Straight Talk

Our set of A-Z legal jargon busters will help your business know exactly where it stands.

A is for…

Automatically unfair dismissal

If an employee is fired for some improper reasons (like taking maternity leave or whistleblowing), it’ll be an automatically unfair dismissal, which means they could take their employer to court.

B is for…

Buy back

This is where a company buys its own shares from one or more of its shareholders, by following a specific prescribed procedure. A buy back might facilitate the exit of a particular shareholder, or be used to return cash to a shareholder.

C is for…

Casual worker

Not to be confused with an employee, a casual worker is only offered work when the business needs them, and they don’t have to accept! Think seasonal worker or zero hours worker. They’ve got fewer rights than employees but more freedom to find work elsewhere. Keep it casual.

D is for…

Data controller

The person (or company) which is responsible for what is done with personal data. Why’s it important? They’ve got serious legal obligations under data protection law and need to make sure they comply.

E is for…

Enterprise Investment Scheme

An HMRC scheme to encourage investments in small, growing companies by giving income tax relief to their investors. Various conditions must be met by both the company and investor to qualify for EIS relief.

F is for…

Fixed charge

A mechanism by which a lender can secure a debt owed to them by your business. Similar to a mortgage, a fixed charge will restrict you from doing certain things with the specified asset(s) (including selling them!) until you have paid off the debt.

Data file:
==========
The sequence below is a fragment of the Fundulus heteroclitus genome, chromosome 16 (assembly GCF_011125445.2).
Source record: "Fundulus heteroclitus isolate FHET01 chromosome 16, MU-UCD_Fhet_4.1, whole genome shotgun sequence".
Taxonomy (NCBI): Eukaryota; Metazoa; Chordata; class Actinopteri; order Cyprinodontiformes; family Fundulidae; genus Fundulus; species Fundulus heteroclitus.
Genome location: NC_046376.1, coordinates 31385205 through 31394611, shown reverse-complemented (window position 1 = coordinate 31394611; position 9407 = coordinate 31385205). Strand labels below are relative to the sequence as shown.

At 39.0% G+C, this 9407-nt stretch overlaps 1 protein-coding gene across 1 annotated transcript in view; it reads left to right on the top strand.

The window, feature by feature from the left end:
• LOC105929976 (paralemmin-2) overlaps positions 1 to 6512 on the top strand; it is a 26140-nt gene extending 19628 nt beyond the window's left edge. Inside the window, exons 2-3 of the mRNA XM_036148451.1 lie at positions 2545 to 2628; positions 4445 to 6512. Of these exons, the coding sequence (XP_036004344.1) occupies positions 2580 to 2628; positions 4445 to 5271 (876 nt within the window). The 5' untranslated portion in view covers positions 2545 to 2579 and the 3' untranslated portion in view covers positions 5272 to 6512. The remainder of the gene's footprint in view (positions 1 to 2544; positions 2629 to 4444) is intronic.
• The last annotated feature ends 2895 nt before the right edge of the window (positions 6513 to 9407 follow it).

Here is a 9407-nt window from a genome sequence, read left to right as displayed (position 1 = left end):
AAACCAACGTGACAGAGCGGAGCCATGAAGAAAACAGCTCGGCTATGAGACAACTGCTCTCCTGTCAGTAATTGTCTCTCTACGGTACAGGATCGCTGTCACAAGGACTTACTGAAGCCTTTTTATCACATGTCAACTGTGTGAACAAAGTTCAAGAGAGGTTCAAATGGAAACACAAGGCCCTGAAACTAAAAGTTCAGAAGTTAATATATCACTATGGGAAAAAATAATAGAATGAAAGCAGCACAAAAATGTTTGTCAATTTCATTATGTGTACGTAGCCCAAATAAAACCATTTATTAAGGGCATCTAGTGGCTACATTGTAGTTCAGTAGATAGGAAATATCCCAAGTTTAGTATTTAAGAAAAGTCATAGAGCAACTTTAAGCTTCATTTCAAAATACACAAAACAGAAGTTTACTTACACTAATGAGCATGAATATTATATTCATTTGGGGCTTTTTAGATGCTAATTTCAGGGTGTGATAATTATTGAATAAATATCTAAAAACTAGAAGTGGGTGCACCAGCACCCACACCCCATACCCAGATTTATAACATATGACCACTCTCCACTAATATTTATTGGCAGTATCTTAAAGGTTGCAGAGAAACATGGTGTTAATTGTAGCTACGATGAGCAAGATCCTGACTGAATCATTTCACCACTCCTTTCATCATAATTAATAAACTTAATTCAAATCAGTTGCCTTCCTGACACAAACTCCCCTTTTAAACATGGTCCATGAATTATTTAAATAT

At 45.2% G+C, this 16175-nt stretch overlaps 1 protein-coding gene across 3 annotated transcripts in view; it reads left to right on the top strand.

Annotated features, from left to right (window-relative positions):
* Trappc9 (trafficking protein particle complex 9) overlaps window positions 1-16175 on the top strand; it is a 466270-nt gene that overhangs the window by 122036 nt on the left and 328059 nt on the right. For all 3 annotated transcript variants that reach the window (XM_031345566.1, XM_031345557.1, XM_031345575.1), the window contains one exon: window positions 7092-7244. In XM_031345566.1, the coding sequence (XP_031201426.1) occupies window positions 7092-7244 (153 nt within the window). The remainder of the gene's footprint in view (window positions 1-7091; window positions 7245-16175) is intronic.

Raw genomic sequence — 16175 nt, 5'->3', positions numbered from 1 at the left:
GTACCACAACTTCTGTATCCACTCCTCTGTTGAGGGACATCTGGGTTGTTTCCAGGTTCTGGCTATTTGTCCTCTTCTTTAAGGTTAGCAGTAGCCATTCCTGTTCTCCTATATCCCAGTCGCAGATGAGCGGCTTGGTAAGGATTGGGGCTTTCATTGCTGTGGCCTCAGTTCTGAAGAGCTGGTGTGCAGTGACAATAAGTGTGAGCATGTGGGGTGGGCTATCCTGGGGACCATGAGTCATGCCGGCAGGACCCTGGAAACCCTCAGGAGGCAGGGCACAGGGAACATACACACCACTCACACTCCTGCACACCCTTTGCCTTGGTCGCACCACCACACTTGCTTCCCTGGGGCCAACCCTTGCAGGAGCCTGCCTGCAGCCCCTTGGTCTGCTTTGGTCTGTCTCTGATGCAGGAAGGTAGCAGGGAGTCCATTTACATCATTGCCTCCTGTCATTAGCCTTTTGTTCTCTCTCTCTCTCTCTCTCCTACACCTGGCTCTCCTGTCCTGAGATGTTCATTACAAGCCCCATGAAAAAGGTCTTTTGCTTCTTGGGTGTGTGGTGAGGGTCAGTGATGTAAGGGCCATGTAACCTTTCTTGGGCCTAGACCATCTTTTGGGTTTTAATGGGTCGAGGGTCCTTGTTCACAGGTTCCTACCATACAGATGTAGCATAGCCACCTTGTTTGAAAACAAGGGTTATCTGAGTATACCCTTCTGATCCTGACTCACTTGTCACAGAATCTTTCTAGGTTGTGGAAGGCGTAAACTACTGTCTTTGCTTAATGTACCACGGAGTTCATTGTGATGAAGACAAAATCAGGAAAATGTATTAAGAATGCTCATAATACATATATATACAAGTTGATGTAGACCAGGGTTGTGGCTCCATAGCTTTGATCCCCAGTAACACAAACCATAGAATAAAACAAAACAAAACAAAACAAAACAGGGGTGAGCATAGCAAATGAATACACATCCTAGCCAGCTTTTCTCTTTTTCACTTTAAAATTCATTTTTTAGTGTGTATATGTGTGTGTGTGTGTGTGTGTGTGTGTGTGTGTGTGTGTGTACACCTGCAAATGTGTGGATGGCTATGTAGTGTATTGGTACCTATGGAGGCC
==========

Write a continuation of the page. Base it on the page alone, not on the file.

G is for…

Gross misconduct

Behaviour by a staff member that’s so bad that they can be fired straight away, without any notice. Things like theft, fraud, physical violence or serious negligence could count as gross misconduct.

H is for…

Heads of Terms

A document setting out the proposed terms for a commercial agreement. It’s not usually legally binding itself, but it provides a framework for negotiating the full contract. Also known as: letter of intent; memorandum of understanding.

I is for…

IR35

The name of HMRC’s tax rules to make sure that contractors are taxed properly. In a nutshell, if contractors work like employees of their clients even though they contract through their own company, then IR35 says they should be taxed like employees.

J is for…

Just-in-time notice

This is a way to provide users with privacy information on a website. These notices appear at the point someone inputs their personal data on a website to tell them what the business will do with it.

K is for…

Knowledge Intensive Company

A company carrying out research, development or some other kind of innovation. These companies have special status with HMRC under certain tax relief schemes, including EIS, and can raise more money in a more flexible way.

L is for…

Lien

A right to take or keep possession of someone else’s property or assets until they pay a debt. It’s pronounced ‘lee-uhn’ in the UK. A person who has a lien over property or assets is known as the lien holder.

M is for…

Margin scheme

A VAT scheme available if you sell second-hand goods, artworks, antiques or collectors’ items. VAT is charged on the difference between the price you paid and the price you sold it for. You can’t use a margin scheme if you were charged VAT when you bought the item.